“Early Chinese Economic Influence in the Philippines: 1850-1898.” Pacific Affairs 35.3 (1962), 275-85.



“The Chinese Mestizo in Philippine History.” Journal of Southeast Asian History 5.1 (1964), 62-100.



The Chinese in Philippine Life, 1850-1898. New Haven: Yale University Press, 1965.



“Economic Nationalism and the Chinese in the Philippines.” In Charles O. Houston, ed., Proceedings of the First Colloquium on the Philippines, 29-36. Kalamazoo, MI: Western Michigan State University, 1969.



“Japanese Land Policies in Taiwan, 1895-1945.” Agricultural History 43.3 (1969), 369-78.



“The Chinese in Philippine History.” Asia 4.18 (1970), 1-15.



“The Taiwan Peasant Movement, 1923-1932: Chinese Rural Radicalism under Japanese Development Programs.” Pacific Affairs 48.4 (1975-76), 558-82.



“Land Reform in Mainland China and Taiwan.” Peasant Studies 7.4 (1978), 250-62.



“Spanish Frontiers in the Western Pacific, 1662-1700.” In William S. Coker, ed., Hispanic-American Essays in Honor of Max Leon Moorhead, 12-36. Pensacola, Fla.: Perdido Bay Pr., 1979.



“New Directions in Chinese Historiography, Reappraising the Taiping: Notes and Comment.” With Alex Volkoff, Pacific Affairs 52.3 (1979), 479-90.



“Some Problems in Chinese Organizational Development in Canada, 1923-1937.” Canadian Ethnic Studies 11.1 (1979), 88-98.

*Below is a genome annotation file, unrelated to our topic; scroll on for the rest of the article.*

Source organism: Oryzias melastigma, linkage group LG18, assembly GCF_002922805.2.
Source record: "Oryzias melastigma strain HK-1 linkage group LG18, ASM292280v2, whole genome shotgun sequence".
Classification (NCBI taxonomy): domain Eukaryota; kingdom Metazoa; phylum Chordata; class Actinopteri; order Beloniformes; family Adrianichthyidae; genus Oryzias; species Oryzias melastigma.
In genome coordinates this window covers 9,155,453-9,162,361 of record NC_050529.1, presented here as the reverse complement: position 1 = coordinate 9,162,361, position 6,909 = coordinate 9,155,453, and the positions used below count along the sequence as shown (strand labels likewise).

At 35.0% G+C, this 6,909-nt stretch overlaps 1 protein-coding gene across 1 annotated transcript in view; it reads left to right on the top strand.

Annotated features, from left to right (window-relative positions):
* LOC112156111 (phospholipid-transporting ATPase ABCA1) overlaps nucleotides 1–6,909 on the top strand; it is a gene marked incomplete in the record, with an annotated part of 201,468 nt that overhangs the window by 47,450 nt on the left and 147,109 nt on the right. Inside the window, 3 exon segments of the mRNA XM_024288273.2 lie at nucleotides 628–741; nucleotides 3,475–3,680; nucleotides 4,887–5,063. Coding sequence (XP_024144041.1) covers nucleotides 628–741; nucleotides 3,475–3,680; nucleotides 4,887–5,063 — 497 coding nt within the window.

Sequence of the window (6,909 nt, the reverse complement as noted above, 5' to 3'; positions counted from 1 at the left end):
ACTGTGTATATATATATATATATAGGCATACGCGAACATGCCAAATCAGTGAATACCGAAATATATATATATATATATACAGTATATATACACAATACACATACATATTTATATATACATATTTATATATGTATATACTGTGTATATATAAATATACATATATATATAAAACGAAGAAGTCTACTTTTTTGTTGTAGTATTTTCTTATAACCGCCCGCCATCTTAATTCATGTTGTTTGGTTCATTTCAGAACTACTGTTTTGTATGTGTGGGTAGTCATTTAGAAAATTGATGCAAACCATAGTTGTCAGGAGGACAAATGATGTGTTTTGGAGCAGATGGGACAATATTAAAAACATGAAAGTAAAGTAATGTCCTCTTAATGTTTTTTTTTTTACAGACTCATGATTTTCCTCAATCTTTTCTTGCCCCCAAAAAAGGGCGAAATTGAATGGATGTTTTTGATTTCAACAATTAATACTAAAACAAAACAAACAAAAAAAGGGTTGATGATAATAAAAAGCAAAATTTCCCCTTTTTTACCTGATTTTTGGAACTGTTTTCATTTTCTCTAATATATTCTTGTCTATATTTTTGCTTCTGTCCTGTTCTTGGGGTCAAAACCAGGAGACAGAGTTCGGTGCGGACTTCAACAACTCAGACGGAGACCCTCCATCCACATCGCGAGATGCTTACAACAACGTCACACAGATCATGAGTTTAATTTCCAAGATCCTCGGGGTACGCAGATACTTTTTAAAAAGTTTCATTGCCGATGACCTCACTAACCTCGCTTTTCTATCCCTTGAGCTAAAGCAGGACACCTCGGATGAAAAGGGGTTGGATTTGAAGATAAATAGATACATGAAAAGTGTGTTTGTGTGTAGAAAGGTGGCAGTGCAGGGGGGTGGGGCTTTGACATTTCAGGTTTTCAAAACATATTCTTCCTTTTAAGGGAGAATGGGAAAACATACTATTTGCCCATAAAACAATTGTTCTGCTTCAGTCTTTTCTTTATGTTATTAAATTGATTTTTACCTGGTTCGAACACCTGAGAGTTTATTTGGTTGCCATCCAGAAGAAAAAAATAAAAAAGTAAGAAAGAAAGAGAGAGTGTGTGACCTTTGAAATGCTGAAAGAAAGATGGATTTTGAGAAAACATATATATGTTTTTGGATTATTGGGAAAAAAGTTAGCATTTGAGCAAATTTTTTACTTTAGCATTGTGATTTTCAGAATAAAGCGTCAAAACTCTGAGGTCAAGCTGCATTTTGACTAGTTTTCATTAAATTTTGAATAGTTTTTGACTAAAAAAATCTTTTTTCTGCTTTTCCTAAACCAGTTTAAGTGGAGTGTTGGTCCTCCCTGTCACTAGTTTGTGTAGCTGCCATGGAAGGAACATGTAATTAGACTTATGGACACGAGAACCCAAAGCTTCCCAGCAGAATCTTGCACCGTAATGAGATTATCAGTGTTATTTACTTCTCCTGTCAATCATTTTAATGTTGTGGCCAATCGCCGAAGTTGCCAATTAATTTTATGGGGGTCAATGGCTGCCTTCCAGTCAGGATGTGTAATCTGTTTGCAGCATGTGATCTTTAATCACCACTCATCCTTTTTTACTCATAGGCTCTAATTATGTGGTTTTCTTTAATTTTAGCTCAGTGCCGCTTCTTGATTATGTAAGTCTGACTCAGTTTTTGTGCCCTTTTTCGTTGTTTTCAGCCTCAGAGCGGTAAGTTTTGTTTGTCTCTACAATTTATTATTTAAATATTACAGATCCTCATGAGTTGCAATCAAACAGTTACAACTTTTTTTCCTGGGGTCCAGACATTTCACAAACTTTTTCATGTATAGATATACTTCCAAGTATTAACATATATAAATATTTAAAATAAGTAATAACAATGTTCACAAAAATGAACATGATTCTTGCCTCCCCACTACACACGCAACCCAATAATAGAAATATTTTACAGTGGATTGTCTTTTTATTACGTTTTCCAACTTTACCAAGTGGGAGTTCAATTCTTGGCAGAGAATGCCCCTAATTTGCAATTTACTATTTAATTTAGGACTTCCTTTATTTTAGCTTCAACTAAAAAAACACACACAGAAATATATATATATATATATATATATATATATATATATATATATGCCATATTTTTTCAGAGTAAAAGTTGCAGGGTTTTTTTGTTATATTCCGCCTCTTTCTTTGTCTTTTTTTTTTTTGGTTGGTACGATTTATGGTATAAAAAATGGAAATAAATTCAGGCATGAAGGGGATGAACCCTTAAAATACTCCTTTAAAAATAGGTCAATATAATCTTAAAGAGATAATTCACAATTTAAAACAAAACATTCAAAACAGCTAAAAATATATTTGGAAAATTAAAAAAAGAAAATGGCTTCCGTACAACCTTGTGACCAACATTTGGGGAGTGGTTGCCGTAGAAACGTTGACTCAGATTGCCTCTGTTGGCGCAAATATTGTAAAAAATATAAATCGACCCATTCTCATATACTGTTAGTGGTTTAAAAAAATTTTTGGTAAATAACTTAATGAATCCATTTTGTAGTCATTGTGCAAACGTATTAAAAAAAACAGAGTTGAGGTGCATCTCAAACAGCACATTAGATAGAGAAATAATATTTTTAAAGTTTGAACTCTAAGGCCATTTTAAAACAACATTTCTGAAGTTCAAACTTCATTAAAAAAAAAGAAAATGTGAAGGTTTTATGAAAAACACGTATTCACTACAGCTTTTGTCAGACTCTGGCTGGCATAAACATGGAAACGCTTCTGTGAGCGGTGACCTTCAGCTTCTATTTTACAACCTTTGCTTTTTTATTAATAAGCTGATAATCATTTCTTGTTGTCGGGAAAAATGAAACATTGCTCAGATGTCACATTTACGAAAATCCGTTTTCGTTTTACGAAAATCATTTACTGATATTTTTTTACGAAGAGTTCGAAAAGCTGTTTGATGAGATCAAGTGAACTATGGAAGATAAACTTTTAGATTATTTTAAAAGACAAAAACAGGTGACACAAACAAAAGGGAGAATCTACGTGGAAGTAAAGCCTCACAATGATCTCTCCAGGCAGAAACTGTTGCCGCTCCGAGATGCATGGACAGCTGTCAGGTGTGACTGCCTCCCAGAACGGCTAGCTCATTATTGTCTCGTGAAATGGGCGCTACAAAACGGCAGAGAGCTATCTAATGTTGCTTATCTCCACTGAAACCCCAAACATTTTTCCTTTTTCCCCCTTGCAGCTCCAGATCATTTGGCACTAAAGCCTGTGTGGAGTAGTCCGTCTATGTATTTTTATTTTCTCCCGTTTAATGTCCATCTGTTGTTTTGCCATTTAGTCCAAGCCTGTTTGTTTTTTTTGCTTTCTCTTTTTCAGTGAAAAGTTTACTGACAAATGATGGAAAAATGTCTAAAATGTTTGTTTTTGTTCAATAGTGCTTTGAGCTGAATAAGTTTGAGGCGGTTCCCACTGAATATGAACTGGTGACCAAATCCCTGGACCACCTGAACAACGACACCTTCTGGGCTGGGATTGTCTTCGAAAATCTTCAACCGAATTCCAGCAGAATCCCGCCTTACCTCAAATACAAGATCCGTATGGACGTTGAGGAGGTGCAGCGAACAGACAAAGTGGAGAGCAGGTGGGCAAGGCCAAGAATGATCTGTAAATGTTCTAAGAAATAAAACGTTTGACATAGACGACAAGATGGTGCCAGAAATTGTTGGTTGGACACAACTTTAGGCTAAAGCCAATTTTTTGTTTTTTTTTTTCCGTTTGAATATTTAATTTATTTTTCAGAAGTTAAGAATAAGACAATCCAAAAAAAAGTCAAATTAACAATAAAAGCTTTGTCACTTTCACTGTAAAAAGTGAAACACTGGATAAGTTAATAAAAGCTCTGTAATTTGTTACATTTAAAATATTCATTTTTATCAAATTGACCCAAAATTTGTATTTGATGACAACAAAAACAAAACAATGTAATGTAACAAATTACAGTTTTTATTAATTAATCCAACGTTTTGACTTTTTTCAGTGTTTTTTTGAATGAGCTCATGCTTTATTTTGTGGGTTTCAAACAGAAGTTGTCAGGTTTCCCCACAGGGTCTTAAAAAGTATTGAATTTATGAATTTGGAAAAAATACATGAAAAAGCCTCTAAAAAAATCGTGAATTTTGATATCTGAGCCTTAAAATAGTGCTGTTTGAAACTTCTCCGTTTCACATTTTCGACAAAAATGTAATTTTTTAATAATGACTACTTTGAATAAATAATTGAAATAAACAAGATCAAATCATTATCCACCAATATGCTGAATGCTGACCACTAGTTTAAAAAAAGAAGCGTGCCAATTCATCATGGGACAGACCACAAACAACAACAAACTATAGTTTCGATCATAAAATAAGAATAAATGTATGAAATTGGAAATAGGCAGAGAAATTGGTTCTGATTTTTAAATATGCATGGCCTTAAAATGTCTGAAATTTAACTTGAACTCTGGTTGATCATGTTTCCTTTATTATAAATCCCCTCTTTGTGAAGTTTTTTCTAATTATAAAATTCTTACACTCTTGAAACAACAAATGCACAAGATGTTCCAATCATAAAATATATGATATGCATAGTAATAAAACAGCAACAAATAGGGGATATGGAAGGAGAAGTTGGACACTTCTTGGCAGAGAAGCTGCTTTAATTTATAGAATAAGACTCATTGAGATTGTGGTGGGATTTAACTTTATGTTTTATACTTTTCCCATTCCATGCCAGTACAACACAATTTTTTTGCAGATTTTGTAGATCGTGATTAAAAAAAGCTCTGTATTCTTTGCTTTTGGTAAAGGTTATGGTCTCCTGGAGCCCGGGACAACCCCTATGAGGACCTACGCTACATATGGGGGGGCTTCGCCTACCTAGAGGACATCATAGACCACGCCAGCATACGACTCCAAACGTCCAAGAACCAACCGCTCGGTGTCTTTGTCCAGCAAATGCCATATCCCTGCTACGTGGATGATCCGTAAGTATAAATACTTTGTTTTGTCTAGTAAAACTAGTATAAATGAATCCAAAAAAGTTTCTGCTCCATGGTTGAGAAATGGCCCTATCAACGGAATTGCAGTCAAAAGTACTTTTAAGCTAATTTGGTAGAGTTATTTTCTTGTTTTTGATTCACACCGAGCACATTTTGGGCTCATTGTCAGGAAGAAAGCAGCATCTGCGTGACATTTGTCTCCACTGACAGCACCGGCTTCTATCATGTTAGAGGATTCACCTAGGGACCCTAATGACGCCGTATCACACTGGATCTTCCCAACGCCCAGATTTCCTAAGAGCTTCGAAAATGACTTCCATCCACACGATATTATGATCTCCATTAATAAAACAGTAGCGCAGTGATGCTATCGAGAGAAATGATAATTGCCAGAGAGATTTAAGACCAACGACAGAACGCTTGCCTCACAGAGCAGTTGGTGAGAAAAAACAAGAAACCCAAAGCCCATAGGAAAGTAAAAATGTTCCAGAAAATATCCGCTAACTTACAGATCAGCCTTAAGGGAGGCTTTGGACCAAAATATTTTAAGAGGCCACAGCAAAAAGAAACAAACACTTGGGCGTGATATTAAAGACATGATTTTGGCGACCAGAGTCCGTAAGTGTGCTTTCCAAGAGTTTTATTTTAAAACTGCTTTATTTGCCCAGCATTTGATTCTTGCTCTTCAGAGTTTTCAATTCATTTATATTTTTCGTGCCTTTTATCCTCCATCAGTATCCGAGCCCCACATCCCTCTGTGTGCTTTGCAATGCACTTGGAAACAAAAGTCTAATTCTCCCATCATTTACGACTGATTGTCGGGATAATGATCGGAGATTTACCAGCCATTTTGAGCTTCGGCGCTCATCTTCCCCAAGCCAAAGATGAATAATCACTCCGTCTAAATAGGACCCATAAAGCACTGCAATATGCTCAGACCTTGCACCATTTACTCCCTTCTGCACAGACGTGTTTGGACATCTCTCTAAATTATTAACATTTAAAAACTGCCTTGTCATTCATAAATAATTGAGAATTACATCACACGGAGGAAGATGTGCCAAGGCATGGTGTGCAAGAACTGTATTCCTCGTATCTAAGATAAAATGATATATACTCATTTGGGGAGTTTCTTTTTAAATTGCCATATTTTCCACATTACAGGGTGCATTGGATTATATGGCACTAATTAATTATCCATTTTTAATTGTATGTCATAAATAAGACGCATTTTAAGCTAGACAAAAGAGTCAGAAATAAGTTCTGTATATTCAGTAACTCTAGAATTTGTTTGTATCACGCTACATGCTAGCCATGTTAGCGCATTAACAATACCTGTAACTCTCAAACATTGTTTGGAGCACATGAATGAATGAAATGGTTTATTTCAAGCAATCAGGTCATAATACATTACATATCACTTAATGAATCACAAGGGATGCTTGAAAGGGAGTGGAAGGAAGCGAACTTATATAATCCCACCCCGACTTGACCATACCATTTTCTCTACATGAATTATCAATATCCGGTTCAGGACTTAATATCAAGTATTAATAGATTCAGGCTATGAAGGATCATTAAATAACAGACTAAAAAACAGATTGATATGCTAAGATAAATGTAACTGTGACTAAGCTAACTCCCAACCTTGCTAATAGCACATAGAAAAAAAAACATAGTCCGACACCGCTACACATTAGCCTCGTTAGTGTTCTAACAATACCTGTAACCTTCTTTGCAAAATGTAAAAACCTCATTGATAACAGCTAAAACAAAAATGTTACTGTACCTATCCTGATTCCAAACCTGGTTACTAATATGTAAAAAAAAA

“Chinese and Canadian Influences on Chinese Politics in Vancouver, 1900-1947.” B.C. Studies 45 (1980), 37-55.



“Chinese Associations in Canada, 1923-1947.” In Victor Ujimoto and Gordon Hirabayashi, eds., Visible Minorities and Multiculturalism: Asians in Canada, 23-31. Toronto: Butterworths, 1980.



“Continuities in Land Tenure, 1900-1940.” In Emily Ahern and Hill Gates, eds., The Anthropology of Taiwanese Society, 212-38. Stanford: Stanford University Press, 1981.



“Another Look at Land and Lineage in the New Territories, CA. 1900” Journal of the Hong Kong Branch of the Royal Asiatic Society 21 (1981), 25-42.



“Chinese Organizations and the Canadian Political Process: Two Case Studies.” In Jorgen Dahlie and Tissa Fernando, eds., Ethnicity, Power and Politics in Canada, 172-76. Toronto: Methuen, 1981.



From China to Canada: A History of the Chinese Communities in Canada. With Harry Con et al. Toronto: McClelland and Stewart Limited, 1982.



“Qing (Ch’ing) Land Tenure in South China, 1644-1912.” Chugoku kindaishi kenkyu 4 (1984), 111-20.



“Chinese Organizations and Ethnicity in Southeast Asia and North America since 1945: A Comparative Analysis.” In Jennifer Cushman and Wang Gungwu, eds., Changing Identities of the Southeast Asian Chinese since World War II, 303-18. Hong Kong: Hong Kong University Press, 1988.



“Some Comparative Perspectives on Contemporary Chinese Ethnicity in the Philippines.” Asian Culture 14 (1990), 23-37.



“Notes on Some Contemporary Social Organizations in Manila Chinese Society.” In Aileen S.P. Baviere and Teresita Ang See, eds., China, Across the Seas: The Chinese as Filipinos, 43-66. Quezon City: Philippine Association for Chinese Studies, 1992.



“Overseas Chinese Adaptive Organizations, Past and Present.” In Ronald Skeldon ed., Reluctant Exiles? Migration from Hong Kong and the New Overseas Chinese, 69-84. Armonk, NY: M.E. Sharpe, 1994.